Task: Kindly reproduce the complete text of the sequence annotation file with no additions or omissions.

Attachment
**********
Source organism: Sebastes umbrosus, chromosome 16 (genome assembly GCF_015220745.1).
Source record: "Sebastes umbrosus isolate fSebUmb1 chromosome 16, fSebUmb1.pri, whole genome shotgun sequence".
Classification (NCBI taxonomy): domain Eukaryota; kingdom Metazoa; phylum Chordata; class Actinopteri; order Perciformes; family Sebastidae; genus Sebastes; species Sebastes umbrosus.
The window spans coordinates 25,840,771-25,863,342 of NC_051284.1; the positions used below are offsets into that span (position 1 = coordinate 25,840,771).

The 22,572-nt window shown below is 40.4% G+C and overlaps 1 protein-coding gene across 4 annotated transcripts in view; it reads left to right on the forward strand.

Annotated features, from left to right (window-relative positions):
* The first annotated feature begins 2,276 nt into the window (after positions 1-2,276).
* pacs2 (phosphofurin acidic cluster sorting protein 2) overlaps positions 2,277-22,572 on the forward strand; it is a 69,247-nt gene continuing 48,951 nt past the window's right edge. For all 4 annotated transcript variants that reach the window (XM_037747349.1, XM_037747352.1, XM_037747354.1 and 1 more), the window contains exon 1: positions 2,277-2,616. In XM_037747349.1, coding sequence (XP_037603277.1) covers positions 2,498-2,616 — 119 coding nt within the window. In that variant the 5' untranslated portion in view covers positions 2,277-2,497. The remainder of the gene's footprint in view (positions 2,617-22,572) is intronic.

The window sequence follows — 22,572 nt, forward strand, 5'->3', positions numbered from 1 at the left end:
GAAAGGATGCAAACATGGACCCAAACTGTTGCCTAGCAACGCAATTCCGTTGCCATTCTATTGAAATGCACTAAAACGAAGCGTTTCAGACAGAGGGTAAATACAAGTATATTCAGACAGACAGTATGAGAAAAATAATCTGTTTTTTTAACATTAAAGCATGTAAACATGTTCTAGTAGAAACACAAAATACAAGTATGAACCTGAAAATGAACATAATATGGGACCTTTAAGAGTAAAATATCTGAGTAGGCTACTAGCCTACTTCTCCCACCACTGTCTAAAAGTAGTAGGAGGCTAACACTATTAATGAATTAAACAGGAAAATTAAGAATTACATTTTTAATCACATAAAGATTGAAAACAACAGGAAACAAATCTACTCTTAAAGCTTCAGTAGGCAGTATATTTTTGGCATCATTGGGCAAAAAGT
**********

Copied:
Source organism: Sebastes umbrosus, chromosome 16 (genome assembly GCF_015220745.1).
Source record: "Sebastes umbrosus isolate fSebUmb1 chromosome 16, fSebUmb1.pri, whole genome shotgun sequence".
Classification (NCBI taxonomy): domain Eukaryota; kingdom Metazoa; phylum Chordata; class Actinopteri; order Perciformes; family Sebastidae; genus Sebastes; species Sebastes umbrosus.
The window spans coordinates 25,840,771-25,863,342 of NC_051284.1; the positions used below are offsets into that span (position 1 = coordinate 25,840,771).

The 22,572-nt window shown below is 40.4% G+C and overlaps 1 protein-coding gene across 4 annotated transcripts in view; it reads left to right on the forward strand.

Annotated features, from left to right (window-relative positions):
* The first annotated feature begins 2,276 nt into the window (after positions 1-2,276).
* pacs2 (phosphofurin acidic cluster sorting protein 2) overlaps positions 2,277-22,572 on the forward strand; it is a 69,247-nt gene continuing 48,951 nt past the window's right edge. For all 4 annotated transcript variants that reach the window (XM_037747349.1, XM_037747352.1, XM_037747354.1 and 1 more), the window contains exon 1: positions 2,277-2,616. In XM_037747349.1, coding sequence (XP_037603277.1) covers positions 2,498-2,616 — 119 coding nt within the window. In that variant the 5' untranslated portion in view covers positions 2,277-2,497. The remainder of the gene's footprint in view (positions 2,617-22,572) is intronic.

The window sequence follows — 22,572 nt, forward strand, 5'->3', positions numbered from 1 at the left end:
GAAAGGATGCAAACATGGACCCAAACTGTTGCCTAGCAACGCAATTCCGTTGCCATTCTATTGAAATGCACTAAAACGAAGCGTTTCAGACAGAGGGTAAATACAAGTATATTCAGACAGACAGTATGAGAAAAATAATCTGTTTTTTTAACATTAAAGCATGTAAACATGTTCTAGTAGAAACACAAAATACAAGTATGAACCTGAAAATGAACATAATATGGGACCTTTAAGAGTAAAATATCTGAGTAGGCTACTAGCCTACTTCTCCCACCACTGTCTAAAAGTAGTAGGAGGCTAACACTATTAATGAATTAAACAGGAAAATTAAGAATTACATTTTTAATCACATAAAGATTGAAAACAACAGGAAACAAATCTACTCTTAAAGCTTCAGTAGGCAGTATATTTTTGGCATCATTGGGCAAAAAGT